depth, d2, exists as the slot cannot extend into the shaft. In ad- equates to a new ‘start’ geometry for the slot. It was found
dition to these geometrical constraints further constraints on that for the range of slot optimisation problems investigateda
the dimensions are obtained from consideration of the man- deterministic optimisation method performed adequately and
ufacturing processes. A minimum value for the tooth width a stochasticmethod was not, therefore, required. The method
exisls if the laminations are to be punched reliably. Further- chosen by the authors for minimising C is Powell’s Method
more, the casting process requires that the aspect ratios of [121.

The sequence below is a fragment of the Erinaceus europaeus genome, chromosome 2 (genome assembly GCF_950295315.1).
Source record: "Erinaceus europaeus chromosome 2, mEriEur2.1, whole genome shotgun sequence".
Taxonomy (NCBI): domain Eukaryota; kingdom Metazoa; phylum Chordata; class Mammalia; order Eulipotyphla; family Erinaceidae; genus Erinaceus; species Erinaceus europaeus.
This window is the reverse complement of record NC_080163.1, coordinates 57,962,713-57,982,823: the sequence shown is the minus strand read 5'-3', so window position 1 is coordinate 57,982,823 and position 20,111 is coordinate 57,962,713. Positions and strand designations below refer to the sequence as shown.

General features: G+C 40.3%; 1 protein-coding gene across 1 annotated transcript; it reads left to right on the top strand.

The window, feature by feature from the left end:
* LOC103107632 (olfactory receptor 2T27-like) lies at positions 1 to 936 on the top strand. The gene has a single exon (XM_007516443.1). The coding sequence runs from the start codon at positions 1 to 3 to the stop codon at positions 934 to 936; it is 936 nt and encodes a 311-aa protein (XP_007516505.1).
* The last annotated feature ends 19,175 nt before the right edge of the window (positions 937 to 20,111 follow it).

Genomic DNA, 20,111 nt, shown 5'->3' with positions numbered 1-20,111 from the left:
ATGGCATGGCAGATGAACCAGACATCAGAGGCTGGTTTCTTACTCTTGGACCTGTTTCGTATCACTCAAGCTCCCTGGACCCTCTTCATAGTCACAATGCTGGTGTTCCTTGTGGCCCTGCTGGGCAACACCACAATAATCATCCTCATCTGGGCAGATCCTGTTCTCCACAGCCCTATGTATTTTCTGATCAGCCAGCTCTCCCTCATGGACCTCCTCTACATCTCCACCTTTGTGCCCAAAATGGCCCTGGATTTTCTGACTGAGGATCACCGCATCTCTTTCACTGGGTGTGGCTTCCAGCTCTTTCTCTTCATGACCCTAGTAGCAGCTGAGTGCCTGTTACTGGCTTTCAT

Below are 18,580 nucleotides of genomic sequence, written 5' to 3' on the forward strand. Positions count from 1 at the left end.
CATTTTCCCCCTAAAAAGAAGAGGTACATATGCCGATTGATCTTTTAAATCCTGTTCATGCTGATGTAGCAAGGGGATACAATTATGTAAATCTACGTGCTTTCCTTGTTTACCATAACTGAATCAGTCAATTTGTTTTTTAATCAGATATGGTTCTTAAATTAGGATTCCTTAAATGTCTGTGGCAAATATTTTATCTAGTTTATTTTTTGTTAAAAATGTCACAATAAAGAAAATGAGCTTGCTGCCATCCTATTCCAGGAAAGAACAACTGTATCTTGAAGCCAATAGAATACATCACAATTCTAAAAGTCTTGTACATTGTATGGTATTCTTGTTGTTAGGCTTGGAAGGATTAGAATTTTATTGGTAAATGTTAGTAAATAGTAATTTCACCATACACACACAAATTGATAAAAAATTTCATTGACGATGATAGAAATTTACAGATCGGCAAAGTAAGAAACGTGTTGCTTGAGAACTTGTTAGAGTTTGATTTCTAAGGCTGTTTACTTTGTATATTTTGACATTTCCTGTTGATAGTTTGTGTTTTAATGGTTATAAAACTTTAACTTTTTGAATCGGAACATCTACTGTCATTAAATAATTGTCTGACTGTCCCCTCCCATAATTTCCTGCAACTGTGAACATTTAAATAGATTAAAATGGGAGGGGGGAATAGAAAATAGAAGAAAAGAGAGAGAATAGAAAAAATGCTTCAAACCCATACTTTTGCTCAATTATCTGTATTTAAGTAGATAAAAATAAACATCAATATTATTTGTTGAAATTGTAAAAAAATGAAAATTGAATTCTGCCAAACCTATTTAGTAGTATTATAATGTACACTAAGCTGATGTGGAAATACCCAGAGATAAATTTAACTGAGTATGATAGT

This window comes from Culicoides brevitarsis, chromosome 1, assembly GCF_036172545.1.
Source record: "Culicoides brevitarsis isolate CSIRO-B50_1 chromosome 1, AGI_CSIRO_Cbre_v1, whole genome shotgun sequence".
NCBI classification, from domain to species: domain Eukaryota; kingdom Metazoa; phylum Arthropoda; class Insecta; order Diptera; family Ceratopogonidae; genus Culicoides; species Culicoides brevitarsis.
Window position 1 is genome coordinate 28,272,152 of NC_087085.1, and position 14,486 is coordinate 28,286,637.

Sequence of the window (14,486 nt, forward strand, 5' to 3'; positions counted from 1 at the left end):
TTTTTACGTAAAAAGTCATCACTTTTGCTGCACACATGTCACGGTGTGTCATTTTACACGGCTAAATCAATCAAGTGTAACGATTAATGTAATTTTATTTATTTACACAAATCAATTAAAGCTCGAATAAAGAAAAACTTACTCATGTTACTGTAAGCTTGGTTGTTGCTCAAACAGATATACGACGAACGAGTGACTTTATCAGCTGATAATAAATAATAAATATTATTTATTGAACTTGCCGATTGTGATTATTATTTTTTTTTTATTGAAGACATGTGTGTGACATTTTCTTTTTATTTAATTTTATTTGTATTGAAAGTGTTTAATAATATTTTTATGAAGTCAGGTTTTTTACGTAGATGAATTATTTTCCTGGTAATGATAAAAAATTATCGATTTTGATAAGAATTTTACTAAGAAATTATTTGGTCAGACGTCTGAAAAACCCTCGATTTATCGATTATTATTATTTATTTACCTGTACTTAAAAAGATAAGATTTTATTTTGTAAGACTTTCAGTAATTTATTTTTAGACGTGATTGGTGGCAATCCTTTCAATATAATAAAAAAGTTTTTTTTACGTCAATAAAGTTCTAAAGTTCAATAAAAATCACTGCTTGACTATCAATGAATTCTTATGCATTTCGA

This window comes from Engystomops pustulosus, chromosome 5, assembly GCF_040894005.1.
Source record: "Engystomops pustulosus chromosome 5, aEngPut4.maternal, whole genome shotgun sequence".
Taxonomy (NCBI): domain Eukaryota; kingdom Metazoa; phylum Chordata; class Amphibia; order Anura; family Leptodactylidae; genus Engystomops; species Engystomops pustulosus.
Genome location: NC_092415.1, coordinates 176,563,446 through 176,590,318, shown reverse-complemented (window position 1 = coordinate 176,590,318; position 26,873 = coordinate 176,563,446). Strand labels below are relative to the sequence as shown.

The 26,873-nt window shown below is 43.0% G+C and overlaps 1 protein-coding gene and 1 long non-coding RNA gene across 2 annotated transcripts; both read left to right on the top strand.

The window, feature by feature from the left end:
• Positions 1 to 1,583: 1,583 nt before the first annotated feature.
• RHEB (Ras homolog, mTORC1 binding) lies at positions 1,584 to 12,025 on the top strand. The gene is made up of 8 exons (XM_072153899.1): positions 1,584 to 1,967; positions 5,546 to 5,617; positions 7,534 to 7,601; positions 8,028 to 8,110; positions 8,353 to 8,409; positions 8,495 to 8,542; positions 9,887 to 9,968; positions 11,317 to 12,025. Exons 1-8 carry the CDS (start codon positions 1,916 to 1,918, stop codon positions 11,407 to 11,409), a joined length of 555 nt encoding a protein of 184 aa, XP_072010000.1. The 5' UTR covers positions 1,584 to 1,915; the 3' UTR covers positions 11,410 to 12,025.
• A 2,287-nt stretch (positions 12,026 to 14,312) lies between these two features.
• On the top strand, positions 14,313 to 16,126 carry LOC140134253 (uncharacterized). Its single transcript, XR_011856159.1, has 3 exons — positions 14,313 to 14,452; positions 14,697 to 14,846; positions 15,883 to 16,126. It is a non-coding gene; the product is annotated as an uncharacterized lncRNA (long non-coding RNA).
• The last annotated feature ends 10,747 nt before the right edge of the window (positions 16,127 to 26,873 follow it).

slot sections are not extreme, otherwise air bubbles may form
in the bar. These constraints on the design variables may be Iv. IMPLEMENTATION OF ROTORSLOT OPTIMISATION
introduced through the use of penalty functions. Suppose, for
example, that at an intermediate stage the optimisation algo- The process of rottor slot optimisation based on the generic
rithm chooses a set of dimensions which include a value for slot of Fig.l requires that values for 16 variables be chosen.
w1 which is less than its allowable minimum wl(mzn). The These variables are the widths w1,w2 . . .~ 1 and 4 the depths

cost function is calculated as if the limiting value, wl(mzn) dl ,d2. This process could be implemented as a 16 variable
had been chosen and it is then multiplied by a penalty factor, optimisation problem. However, such an approach was not
P where, adopted because the time taken for a 16 variable optimisation

- w1
l2 (4)
to converge was found to be excessive. lnstead a two-step
successive-refinement strategy was employed. In the first